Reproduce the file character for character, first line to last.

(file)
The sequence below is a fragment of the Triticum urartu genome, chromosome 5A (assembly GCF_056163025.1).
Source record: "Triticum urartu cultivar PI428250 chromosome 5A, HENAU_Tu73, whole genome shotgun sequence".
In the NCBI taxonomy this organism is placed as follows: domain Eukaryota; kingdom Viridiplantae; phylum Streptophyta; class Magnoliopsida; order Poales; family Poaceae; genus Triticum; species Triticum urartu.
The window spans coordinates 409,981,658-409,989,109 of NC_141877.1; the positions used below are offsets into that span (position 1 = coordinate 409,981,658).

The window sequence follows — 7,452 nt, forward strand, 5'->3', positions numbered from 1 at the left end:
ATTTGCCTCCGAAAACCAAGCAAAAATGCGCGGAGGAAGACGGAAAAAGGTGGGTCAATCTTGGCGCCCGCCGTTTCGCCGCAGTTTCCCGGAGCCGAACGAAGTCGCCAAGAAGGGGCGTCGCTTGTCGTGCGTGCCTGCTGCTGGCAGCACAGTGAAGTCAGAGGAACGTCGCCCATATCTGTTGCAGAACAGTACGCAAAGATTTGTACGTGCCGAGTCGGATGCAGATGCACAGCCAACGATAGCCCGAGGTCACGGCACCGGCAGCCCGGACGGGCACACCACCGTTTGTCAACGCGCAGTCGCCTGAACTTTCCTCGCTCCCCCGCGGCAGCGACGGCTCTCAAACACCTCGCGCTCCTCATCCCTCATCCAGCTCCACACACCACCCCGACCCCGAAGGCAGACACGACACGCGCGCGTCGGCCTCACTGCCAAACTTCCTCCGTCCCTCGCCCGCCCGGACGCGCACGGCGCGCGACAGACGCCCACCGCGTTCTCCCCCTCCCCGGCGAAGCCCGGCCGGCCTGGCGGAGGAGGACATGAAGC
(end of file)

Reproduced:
The sequence below is a fragment of the Triticum urartu genome, chromosome 5A (assembly GCF_056163025.1).
Source record: "Triticum urartu cultivar PI428250 chromosome 5A, HENAU_Tu73, whole genome shotgun sequence".
In the NCBI taxonomy this organism is placed as follows: domain Eukaryota; kingdom Viridiplantae; phylum Streptophyta; class Magnoliopsida; order Poales; family Poaceae; genus Triticum; species Triticum urartu.
The window spans coordinates 409,981,658-409,989,109 of NC_141877.1; the positions used below are offsets into that span (position 1 = coordinate 409,981,658).

The window sequence follows — 7,452 nt, forward strand, 5'->3', positions numbered from 1 at the left end:
ATTTGCCTCCGAAAACCAAGCAAAAATGCGCGGAGGAAGACGGAAAAAGGTGGGTCAATCTTGGCGCCCGCCGTTTCGCCGCAGTTTCCCGGAGCCGAACGAAGTCGCCAAGAAGGGGCGTCGCTTGTCGTGCGTGCCTGCTGCTGGCAGCACAGTGAAGTCAGAGGAACGTCGCCCATATCTGTTGCAGAACAGTACGCAAAGATTTGTACGTGCCGAGTCGGATGCAGATGCACAGCCAACGATAGCCCGAGGTCACGGCACCGGCAGCCCGGACGGGCACACCACCGTTTGTCAACGCGCAGTCGCCTGAACTTTCCTCGCTCCCCCGCGGCAGCGACGGCTCTCAAACACCTCGCGCTCCTCATCCCTCATCCAGCTCCACACACCACCCCGACCCCGAAGGCAGACACGACACGCGCGCGTCGGCCTCACTGCCAAACTTCCTCCGTCCCTCGCCCGCCCGGACGCGCACGGCGCGCGACAGACGCCCACCGCGTTCTCCCCCTCCCCGGCGAAGCCCGGCCGGCCTGGCGGAGGAGGACATGAAGC